Involuntary admission procedures for psychiatric hospitals poorly understood

Opinion: Minister for Health should have been clear that a suicidal pregnant woman cannot be summarily committed


On May 1st, Pat Kenny interviewed Minister for Health James Reilly on RTÉ Radio 1 about the abortion legislation currently going through the Oireachtas. Kenny asked the Minister about a hypothetical scenario in which a woman requested a termination on the grounds of suicide risk, was refused a termination but was still suicidal.

He asked: “[Could it] be a result that someone is deemed to need psychiatric care, has been turned down for a termination and they could end up being committed for the duration of their pregnancy?” James Reilly responded: “Well, that could happen at the moment anyway, Pat, if someone is psychotically depressed or has another psychosis.”

What the Minister should have said was: “No.”

This exchange was part of an ongoing public discussion that indicates the process of involuntary admission to psychiatric hospital is poorly understood.

The law governing involuntary admissions in Ireland is the Mental Health Act, 2001, which was implemented in 2006. For an involuntary admission to be lawful, the person being admitted must meet criteria for a “mental disorder” as defined in section 3 of the Act.

Section 3 (a), the relevant subsection, states that mental disorder means mental illness, severe dementia or intellectual disability where “because of the illness, dementia or disability, there is a serious likelihood of the person concerned causing immediate and serious harm to himself or herself or to other persons”.

As such, a diagnosis of a mental illness is necessary for a person to have a mental disorder under Section 3 (a) but it’s not enough. There must be risk, which must be serious and immediate, and the risk must arise as a result of mental illness.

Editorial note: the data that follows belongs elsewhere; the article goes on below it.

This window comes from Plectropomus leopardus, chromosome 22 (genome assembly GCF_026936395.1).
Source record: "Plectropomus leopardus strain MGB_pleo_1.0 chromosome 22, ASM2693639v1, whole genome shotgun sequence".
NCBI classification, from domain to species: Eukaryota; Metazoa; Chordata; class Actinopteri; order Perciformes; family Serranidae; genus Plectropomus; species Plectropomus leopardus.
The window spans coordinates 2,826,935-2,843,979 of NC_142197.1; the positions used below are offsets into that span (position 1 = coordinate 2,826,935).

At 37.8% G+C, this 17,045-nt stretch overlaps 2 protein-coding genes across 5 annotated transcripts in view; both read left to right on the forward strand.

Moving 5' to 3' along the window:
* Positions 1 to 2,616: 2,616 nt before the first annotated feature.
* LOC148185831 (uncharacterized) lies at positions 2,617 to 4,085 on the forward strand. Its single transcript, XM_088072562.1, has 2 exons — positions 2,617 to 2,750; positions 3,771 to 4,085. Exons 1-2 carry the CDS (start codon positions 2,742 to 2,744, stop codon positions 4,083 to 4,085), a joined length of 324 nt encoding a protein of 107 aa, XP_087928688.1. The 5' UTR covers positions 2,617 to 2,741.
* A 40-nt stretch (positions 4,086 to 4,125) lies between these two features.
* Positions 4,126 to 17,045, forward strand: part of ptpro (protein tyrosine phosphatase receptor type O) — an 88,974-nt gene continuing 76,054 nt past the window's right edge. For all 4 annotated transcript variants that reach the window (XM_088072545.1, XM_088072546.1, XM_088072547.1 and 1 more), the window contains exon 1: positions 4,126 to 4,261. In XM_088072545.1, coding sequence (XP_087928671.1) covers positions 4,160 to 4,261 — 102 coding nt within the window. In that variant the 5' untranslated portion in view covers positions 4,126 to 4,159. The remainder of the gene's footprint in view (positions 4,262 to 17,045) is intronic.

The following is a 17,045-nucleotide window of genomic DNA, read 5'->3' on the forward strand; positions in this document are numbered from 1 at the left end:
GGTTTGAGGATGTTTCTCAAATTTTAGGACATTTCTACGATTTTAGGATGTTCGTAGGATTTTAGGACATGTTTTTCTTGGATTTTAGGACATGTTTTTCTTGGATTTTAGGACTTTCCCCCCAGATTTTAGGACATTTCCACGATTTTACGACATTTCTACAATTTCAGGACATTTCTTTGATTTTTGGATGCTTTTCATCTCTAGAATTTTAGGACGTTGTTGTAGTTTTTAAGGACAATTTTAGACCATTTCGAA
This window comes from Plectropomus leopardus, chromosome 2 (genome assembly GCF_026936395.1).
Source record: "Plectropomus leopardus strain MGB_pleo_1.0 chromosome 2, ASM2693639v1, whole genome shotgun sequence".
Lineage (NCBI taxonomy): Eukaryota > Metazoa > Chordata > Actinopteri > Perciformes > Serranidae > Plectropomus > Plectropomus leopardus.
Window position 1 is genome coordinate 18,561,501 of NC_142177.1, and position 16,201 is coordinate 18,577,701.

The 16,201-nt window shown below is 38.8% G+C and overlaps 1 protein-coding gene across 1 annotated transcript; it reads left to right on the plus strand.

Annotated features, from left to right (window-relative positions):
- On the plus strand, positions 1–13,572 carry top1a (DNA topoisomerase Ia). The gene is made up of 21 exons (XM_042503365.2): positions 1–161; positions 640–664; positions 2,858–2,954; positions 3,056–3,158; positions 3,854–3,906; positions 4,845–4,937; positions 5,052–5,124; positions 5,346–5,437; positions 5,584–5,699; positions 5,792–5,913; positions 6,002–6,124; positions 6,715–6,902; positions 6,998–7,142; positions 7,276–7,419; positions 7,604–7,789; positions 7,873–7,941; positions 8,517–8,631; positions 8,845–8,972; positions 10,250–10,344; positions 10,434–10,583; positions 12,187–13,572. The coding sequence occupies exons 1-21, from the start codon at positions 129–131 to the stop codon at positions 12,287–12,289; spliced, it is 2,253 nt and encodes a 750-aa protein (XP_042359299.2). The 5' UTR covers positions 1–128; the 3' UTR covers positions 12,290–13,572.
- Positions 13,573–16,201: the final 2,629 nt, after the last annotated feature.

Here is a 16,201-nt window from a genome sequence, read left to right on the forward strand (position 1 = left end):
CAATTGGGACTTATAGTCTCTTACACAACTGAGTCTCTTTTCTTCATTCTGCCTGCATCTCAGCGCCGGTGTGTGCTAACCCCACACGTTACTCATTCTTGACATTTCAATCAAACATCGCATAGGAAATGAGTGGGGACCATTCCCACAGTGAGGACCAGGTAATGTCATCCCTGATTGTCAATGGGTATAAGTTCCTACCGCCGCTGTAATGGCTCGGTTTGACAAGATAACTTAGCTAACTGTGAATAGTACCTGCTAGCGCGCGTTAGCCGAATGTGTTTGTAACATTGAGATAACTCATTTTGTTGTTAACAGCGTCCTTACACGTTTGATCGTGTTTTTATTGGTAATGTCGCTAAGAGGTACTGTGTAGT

A pregnant woman with no mental illness cannot be admitted as an involuntary patient; by definition she does not have a “mental disorder”. Being pregnant does not change the criteria for involuntary admission. A woman denied a termination may be in crisis but a crisis is not an illness.

One question here is whether a person reporting suicidal thoughts is by definition mentally ill. The answer is no. Suicidality and mental illness are not synonymous.

Suicidality is one feature of major depression and other diagnoses but is not itself diagnostic of anything. A diagnosis of a mental illness such as depression depends on the presence of multiple symptoms for a specified period of time, alongside “clinically significant distress or impairment” caused by those symptoms. No single symptom is diagnostic, not even suicidality.

Suicidal thoughts are common
Moreover, while suicidal thoughts are always to be taken seriously and evaluated with the utmost caution, they are common in the general population. A 2006 Europe- wide survey of suicidal ideation published by Prof Patricia Casey and colleagues showed that 15 per cent of Irish respondents reported suicidal ideation in the previous two weeks.

When that study was published, no one suggested that all those people were mentally ill, and no one suggested detaining 15 per cent of the Irish population.